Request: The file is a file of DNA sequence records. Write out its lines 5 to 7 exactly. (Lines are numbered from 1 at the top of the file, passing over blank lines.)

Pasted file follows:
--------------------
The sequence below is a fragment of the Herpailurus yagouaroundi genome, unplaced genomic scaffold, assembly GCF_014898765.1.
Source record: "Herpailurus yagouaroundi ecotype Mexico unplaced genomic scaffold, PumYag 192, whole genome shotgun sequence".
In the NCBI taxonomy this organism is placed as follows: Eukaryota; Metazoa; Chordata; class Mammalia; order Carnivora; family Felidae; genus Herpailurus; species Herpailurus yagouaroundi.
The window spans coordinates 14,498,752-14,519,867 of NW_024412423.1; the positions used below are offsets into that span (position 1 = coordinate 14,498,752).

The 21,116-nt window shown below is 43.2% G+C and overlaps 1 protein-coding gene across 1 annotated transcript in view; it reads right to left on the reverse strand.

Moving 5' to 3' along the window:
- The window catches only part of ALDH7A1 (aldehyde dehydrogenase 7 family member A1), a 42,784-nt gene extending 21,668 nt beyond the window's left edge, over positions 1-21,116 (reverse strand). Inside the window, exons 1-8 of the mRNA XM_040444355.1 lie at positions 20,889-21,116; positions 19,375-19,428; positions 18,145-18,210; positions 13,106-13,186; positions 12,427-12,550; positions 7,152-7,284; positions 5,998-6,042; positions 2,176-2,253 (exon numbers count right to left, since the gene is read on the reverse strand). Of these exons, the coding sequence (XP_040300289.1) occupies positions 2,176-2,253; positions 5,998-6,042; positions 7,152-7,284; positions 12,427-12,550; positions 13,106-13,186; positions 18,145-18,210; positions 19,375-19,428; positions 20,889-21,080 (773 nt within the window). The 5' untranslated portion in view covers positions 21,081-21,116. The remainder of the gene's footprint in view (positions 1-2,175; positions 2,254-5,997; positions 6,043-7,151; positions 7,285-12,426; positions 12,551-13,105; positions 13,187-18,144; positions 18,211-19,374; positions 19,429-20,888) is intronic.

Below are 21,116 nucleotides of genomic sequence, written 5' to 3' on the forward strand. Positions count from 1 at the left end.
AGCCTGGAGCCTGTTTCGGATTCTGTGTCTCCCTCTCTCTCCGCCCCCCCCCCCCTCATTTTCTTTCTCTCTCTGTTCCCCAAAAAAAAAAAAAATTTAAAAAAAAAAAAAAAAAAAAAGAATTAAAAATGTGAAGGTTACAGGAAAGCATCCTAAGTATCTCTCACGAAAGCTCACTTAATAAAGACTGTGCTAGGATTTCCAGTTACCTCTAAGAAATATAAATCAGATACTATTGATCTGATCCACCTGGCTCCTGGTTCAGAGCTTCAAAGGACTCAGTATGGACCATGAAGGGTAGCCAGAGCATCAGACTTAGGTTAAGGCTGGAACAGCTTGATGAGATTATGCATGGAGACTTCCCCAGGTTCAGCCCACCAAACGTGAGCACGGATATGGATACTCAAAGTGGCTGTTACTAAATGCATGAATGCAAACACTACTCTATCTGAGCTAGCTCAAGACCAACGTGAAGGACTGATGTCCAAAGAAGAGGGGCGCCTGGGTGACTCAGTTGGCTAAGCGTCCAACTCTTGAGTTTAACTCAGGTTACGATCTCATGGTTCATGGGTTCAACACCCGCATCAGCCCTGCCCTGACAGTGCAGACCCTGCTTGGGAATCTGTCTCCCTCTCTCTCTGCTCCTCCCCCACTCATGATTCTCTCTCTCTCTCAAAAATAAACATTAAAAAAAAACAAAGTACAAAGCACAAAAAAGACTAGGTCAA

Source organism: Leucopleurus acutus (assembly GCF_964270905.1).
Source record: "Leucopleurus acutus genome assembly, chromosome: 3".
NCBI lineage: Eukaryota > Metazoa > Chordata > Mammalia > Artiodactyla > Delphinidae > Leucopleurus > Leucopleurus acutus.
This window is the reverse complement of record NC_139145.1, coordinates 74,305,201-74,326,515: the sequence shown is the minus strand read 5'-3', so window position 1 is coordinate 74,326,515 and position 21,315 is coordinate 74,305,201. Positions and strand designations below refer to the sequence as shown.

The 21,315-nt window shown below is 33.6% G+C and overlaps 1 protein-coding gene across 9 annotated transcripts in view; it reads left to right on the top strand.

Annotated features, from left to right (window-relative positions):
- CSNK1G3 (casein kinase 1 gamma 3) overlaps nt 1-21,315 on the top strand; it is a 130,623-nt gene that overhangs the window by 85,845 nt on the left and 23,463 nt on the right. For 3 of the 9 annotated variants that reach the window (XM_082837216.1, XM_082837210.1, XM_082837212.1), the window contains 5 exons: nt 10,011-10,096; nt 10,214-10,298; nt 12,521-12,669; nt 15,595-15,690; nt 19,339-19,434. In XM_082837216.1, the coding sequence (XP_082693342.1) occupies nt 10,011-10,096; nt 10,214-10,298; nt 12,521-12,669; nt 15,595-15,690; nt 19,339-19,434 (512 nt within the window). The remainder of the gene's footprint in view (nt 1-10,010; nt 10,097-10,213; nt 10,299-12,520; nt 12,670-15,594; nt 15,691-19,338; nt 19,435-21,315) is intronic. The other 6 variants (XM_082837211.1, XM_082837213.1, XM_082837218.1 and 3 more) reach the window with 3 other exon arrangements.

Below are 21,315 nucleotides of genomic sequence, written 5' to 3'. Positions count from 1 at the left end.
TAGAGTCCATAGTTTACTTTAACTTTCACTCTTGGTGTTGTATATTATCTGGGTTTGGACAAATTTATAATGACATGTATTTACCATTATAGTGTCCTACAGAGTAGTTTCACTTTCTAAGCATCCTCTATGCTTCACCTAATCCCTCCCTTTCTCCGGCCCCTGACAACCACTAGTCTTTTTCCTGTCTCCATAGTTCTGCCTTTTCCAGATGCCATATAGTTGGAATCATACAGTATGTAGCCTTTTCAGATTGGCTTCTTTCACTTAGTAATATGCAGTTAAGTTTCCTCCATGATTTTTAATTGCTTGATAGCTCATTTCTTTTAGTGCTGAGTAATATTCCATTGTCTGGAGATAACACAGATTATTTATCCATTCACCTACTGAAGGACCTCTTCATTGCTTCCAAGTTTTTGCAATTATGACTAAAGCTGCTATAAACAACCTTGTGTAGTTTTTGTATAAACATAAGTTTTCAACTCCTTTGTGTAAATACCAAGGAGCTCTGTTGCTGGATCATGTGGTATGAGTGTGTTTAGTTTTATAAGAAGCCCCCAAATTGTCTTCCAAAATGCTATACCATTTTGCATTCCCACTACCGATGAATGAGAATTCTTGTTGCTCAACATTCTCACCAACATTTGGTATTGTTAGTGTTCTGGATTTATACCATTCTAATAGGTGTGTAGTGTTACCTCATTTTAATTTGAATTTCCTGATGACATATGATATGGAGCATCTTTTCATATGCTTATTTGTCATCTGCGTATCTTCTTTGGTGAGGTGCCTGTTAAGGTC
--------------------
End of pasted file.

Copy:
The 21,116-nt window shown below is 43.2% G+C and overlaps 1 protein-coding gene across 1 annotated transcript in view; it reads right to left on the reverse strand.

Moving 5' to 3' along the window:
- The window catches only part of ALDH7A1 (aldehyde dehydrogenase 7 family member A1), a 42,784-nt gene extending 21,668 nt beyond the window's left edge, over positions 1-21,116 (reverse strand). Inside the window, exons 1-8 of the mRNA XM_040444355.1 lie at positions 20,889-21,116; positions 19,375-19,428; positions 18,145-18,210; positions 13,106-13,186; positions 12,427-12,550; positions 7,152-7,284; positions 5,998-6,042; positions 2,176-2,253 (exon numbers count right to left, since the gene is read on the reverse strand). Of these exons, the coding sequence (XP_040300289.1) occupies positions 2,176-2,253; positions 5,998-6,042; positions 7,152-7,284; positions 12,427-12,550; positions 13,106-13,186; positions 18,145-18,210; positions 19,375-19,428; positions 20,889-21,080 (773 nt within the window). The 5' untranslated portion in view covers positions 21,081-21,116. The remainder of the gene's footprint in view (positions 1-2,175; positions 2,254-5,997; positions 6,043-7,151; positions 7,285-12,426; positions 12,551-13,105; positions 13,187-18,144; positions 18,211-19,374; positions 19,429-20,888) is intronic.